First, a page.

A fourth idea that non-atheists project onto us involves the worship of science or that evolution is our religion. I didn't become an atheist because I learned about evolution--I was an atheist for several years before I had a real understanding of how evolution works and why it is inevitable. I became an atheist because after rejecting Catholicism, I looked around for something else to believe. I found Christianity lacking; the Bible was inconsistent with reality and was not a practical guide for life in the modern day. I looked into Buddhism, Jainism, paganism (which takes on many forms and means different things to different people--it's a terribly inadequate label), and all sorts of other religions, and found them all lacking because they had one thing in common: they all required faith in something without demanding evidence. I just don't see faith as an inherent value. To accept something without requiring some sort of evidence to me made no sense. Besides, it was the behavior of people I respected (or didn't, depending on how they behaved). Telling me that you believe something doesn't show me what sort of person you are. In any case, my rejection of faith did not make me turn to a worship of science; I think science is great, and that it gives us the best method of understanding of the universe than any others available, but I don't worship it. I'm not sure what that worship would entail, anyway.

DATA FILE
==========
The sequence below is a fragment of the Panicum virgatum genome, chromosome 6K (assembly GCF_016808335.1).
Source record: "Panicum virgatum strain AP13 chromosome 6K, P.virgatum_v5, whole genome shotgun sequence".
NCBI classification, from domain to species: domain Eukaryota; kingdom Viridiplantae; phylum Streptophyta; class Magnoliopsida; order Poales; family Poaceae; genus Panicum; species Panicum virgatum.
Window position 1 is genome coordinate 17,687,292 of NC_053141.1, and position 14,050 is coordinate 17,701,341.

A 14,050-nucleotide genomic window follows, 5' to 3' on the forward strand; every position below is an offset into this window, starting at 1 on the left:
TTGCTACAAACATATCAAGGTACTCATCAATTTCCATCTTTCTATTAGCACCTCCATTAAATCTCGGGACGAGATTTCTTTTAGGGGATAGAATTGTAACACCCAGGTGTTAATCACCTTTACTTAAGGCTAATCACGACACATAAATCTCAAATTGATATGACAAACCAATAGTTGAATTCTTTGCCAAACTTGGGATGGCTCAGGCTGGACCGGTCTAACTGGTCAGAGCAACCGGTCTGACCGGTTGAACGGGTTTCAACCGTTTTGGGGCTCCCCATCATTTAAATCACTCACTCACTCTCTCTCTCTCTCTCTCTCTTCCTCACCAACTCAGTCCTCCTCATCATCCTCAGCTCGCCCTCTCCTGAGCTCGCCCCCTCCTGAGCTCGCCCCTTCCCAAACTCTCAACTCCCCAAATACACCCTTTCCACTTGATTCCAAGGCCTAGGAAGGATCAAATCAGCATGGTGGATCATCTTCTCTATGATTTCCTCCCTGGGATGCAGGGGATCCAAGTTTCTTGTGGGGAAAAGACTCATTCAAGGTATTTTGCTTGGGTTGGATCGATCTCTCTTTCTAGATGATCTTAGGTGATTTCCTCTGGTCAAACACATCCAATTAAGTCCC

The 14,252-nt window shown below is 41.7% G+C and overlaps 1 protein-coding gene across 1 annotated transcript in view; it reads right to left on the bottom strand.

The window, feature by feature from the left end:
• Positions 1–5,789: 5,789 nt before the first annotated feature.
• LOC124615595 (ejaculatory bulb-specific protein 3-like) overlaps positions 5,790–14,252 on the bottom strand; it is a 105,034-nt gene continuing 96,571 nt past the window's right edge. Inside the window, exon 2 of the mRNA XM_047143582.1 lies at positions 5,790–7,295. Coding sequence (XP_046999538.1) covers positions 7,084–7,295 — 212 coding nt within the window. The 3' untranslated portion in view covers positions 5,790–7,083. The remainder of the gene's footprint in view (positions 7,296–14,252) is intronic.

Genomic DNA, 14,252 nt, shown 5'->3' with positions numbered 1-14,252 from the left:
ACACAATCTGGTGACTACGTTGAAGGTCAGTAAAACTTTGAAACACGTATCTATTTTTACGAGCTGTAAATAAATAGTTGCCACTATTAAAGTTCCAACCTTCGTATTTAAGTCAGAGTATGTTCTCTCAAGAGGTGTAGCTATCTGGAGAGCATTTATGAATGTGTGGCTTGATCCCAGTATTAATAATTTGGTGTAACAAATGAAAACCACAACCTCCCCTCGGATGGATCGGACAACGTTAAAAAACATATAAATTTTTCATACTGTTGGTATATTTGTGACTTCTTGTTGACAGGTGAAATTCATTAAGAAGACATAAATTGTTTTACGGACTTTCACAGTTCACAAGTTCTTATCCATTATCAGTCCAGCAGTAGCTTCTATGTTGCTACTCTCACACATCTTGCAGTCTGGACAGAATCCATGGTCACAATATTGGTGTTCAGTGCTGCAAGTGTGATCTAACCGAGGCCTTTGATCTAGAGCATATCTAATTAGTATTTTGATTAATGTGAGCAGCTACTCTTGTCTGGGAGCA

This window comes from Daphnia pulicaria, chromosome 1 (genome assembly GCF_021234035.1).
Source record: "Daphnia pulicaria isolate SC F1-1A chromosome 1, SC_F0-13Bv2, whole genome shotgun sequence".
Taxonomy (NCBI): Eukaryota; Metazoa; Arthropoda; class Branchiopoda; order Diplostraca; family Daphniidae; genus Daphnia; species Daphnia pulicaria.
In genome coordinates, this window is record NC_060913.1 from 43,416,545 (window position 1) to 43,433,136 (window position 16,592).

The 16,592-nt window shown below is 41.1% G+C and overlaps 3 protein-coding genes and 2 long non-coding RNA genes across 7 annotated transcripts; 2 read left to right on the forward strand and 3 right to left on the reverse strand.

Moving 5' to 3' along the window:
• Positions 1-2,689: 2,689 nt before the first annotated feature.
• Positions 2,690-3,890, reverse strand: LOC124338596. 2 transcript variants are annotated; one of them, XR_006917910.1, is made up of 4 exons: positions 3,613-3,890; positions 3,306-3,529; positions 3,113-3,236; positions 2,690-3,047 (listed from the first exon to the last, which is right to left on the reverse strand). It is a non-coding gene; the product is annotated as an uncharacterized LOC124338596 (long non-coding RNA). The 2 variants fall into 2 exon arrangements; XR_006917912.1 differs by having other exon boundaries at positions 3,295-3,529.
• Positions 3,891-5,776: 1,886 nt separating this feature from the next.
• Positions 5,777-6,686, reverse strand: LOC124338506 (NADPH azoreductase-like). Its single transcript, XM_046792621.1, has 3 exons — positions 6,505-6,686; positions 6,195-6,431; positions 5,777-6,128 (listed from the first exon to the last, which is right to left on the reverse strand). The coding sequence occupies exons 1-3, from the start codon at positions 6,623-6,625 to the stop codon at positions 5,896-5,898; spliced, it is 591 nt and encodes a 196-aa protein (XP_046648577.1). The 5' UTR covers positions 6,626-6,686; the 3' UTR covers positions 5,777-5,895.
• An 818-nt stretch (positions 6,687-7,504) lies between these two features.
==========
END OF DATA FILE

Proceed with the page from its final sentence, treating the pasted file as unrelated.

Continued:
I could touch on many other things people have said about atheists--that we're hedonists, Satanists (?), liars (hey, the Bible says so!), children or young adults going through a rebellious phase (mine has lasted around 20 years--no end in sight), and people who became angry with some god or another for whatever reason. I could probably write a book on the subject if I wanted, but I will address last the one that perplexes me the most: that atheists are people without morals. My values derive from empathy--from my ability to put myself in the situations of others. As such, altruism is one of my deepest values. I have wanted to help people all of my life. I have this constant urge to want to fix things so everyone can live in peace--but I don't know how it's possible, given that not everyone wants the same thing. My personal feelings aside, I think if we didn't have religion at all, our values would come from our ability to put each other in one another's shoes. Or maybe they'd come from the necessity of cooperation to continue our survival. Whatever the reasons, I find it hard to imagine needing faith that eternal rewards or punishments await me in the afterlife to be good to other people. I realize that not all religious thought includes such rewards and punishments, but those that don't offer me no alternative sources for values.